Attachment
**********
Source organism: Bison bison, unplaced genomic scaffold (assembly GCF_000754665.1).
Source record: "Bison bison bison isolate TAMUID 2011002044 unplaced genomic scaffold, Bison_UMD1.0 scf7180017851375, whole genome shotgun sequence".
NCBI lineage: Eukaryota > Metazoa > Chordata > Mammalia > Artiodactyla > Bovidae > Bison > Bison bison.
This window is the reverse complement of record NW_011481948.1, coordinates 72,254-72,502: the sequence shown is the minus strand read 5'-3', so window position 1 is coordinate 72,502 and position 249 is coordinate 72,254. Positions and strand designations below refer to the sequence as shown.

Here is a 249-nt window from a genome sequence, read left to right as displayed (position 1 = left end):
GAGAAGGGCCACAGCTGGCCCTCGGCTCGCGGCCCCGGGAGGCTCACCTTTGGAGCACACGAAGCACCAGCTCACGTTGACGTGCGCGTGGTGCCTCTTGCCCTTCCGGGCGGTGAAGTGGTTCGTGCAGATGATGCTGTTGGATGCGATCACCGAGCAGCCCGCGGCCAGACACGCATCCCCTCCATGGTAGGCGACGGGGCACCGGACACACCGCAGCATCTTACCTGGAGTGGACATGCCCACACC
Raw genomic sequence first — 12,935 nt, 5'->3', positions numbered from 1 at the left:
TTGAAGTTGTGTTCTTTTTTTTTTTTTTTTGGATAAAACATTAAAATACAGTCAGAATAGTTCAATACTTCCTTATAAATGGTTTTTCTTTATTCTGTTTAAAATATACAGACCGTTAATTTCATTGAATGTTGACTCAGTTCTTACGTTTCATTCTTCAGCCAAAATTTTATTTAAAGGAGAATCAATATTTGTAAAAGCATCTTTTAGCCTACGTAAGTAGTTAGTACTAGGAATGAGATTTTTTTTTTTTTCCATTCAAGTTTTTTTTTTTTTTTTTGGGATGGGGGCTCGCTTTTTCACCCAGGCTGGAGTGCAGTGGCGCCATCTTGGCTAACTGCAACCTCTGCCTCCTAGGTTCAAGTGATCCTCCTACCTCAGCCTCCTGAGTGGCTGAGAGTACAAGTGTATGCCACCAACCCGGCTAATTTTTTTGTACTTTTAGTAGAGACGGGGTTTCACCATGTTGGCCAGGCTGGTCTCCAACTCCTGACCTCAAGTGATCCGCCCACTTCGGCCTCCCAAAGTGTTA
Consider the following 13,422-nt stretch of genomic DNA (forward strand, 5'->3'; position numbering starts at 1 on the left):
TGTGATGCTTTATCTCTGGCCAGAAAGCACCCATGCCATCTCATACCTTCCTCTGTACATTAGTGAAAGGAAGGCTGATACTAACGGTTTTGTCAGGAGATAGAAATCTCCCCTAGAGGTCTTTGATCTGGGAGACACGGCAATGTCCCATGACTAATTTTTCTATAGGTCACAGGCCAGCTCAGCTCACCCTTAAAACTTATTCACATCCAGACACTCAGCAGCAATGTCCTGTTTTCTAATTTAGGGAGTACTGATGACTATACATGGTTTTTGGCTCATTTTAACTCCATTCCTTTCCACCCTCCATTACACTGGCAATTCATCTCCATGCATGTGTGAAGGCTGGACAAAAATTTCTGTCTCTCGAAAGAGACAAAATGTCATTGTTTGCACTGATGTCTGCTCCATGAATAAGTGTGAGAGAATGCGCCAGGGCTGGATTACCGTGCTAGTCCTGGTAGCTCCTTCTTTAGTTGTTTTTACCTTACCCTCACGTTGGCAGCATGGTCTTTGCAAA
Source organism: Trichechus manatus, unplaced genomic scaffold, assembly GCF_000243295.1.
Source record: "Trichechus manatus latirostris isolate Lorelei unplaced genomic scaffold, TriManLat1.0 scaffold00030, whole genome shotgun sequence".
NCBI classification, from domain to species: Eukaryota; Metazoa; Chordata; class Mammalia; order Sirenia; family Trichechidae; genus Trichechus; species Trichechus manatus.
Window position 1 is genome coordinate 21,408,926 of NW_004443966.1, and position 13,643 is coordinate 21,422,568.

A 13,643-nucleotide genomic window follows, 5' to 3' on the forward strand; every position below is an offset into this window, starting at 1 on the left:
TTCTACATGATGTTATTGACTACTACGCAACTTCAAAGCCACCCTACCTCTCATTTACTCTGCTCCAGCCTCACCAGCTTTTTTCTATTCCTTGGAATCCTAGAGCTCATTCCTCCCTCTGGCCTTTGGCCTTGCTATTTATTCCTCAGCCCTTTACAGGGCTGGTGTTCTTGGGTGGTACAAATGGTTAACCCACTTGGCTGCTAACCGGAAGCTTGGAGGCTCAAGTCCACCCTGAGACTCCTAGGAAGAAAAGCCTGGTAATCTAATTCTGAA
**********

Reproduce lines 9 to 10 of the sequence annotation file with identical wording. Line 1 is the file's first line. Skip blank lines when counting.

Consider the following 13,422-nt stretch of genomic DNA (forward strand, 5'->3'; position numbering starts at 1 on the left):
TGTGATGCTTTATCTCTGGCCAGAAAGCACCCATGCCATCTCATACCTTCCTCTGTACATTAGTGAAAGGAAGGCTGATACTAACGGTTTTGTCAGGAGATAGAAATCTCCCCTAGAGGTCTTTGATCTGGGAGACACGGCAATGTCCCATGACTAATTTTTCTATAGGTCACAGGCCAGCTCAGCTCACCCTTAAAACTTATTCACATCCAGACACTCAGCAGCAATGTCCTGTTTTCTAATTTAGGGAGTACTGATGACTATACATGGTTTTTGGCTCATTTTAACTCCATTCCTTTCCACCCTCCATTACACTGGCAATTCATCTCCATGCATGTGTGAAGGCTGGACAAAAATTTCTGTCTCTCGAAAGAGACAAAATGTCATTGTTTGCACTGATGTCTGCTCCATGAATAAGTGTGAGAGAATGCGCCAGGGCTGGATTACCGTGCTAGTCCTGGTAGCTCCTTCTTTAGTTGTTTTTACCTTACCCTCACGTTGGCAGCATGGTCTTTGCAAA